We all make choices; Some are more principled than others. Unfortunately, the man who is now Pope made the decision to join the Hitler Youth. Granted, the alternative choice would have been much more difficult. Nevertheless, it was a choice. I'm no saint, and would never expect to hold a high religious post of any sort, but at 17, I think my morals were on a whole different plane than those of the 17-year-old who chose the easy way out, and joined the Nazis decades before he would be appointed Pope.

Matt said...

Ratzinger fled! So...he fits the bill of your "whole different plane." This is very upsetting:

http://www.beliefnet.com/Faiths/2005/04/What-Joseph-Ratzinger-Did-During-The-War.aspx

tzvee said...

for its heroic leadership, the church sets the bar pretty low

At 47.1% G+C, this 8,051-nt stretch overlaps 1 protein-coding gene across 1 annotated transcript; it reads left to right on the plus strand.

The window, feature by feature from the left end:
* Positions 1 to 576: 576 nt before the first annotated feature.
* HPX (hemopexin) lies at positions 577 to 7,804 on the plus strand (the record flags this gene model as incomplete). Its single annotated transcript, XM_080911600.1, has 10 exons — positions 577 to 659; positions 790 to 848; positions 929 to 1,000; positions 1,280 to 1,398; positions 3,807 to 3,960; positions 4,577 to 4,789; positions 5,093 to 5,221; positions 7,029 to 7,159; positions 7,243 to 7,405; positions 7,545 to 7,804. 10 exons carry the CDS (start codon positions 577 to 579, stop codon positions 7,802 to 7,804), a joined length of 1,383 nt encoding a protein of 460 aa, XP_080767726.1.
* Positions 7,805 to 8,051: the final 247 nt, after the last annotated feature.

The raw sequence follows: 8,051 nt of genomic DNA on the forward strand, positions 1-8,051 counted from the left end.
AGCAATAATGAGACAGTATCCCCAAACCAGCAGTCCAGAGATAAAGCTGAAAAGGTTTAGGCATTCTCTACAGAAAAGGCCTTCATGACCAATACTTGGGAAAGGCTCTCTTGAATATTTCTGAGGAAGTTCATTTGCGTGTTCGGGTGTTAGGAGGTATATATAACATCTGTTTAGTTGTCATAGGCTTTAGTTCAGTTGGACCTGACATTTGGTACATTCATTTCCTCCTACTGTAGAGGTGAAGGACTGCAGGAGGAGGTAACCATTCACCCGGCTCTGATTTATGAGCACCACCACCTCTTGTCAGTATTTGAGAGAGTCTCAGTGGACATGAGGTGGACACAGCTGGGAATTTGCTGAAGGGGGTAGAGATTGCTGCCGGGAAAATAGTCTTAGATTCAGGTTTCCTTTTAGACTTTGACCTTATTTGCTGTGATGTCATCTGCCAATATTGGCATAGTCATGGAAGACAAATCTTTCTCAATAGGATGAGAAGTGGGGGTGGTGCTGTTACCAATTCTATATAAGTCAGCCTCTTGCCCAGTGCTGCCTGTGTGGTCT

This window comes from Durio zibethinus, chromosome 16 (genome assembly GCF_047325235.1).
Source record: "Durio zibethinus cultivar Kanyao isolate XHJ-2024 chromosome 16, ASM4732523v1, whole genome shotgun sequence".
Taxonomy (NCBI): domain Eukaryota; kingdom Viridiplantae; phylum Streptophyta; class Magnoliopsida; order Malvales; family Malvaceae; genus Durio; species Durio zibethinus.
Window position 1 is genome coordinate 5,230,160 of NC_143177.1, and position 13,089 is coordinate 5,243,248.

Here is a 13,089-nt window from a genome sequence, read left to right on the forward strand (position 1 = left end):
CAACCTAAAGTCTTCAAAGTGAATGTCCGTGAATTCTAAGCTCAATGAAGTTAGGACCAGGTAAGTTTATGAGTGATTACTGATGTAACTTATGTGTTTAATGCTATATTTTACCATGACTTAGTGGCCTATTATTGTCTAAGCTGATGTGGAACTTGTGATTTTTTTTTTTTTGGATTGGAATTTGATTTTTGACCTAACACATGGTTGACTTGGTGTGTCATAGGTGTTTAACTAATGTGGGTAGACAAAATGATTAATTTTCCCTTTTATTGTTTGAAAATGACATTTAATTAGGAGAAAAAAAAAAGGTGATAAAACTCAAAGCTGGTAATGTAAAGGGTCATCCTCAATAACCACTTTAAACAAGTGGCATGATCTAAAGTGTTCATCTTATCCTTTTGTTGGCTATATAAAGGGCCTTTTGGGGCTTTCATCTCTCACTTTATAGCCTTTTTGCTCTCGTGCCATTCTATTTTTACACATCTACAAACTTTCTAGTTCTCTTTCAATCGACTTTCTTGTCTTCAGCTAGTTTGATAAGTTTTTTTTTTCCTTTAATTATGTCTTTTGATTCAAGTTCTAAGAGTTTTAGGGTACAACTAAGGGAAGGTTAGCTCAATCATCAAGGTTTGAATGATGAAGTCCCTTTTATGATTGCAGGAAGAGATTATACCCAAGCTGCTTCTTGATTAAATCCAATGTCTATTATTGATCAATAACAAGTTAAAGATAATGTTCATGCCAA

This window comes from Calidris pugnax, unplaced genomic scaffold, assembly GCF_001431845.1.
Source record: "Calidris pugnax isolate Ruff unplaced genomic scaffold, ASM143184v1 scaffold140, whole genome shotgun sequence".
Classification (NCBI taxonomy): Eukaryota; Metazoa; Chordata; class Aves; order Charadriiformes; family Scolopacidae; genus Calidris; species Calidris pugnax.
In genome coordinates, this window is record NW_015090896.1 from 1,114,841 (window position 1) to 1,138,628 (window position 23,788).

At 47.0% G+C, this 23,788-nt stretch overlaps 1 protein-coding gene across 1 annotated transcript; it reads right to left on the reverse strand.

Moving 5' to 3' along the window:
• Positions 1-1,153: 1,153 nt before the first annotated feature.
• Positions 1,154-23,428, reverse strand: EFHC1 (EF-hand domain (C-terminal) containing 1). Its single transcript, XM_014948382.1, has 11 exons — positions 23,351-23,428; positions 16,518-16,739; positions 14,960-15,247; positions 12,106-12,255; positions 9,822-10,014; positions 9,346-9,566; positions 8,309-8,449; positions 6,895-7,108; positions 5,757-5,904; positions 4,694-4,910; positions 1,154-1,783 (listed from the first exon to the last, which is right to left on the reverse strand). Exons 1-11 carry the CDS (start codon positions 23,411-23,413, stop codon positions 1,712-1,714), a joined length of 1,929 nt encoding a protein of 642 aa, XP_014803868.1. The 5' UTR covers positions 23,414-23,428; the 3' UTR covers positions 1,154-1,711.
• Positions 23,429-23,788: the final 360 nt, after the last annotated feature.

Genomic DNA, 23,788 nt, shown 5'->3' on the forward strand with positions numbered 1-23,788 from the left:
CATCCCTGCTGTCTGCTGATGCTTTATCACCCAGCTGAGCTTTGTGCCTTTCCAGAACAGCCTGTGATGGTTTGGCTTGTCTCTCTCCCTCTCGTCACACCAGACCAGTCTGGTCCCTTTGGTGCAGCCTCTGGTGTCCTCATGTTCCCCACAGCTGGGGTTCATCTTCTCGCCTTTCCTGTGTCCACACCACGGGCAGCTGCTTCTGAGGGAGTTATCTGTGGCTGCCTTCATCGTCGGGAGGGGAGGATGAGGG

Anonymous said...

Here's an article that I found today which brings to light additional information on this subject. I find it very sad to see so many individuals readily attack the pope and the Church on a shoestring of information and their own hard-heartedness and anger. Please read on...

SSPX Head Apologizes
POSTED BY TOM MCFEELY
Wednesday, January 28, 2009 10:39 AM

Bishop Bernard Fellay (CNS/Reuters)
Bishop Bernard Fellay, superior general of the Society of St. Pius X, has apologized to Pope Benedict XVI for the controversial Holocaust-denying remarks of another SSPX bishop.

Bishop Richard Williamson, one of the four SSPX bishops to have their excommunications lifted last week by the Pope, made the comments in an interview aired in mid-January on Swedish TV.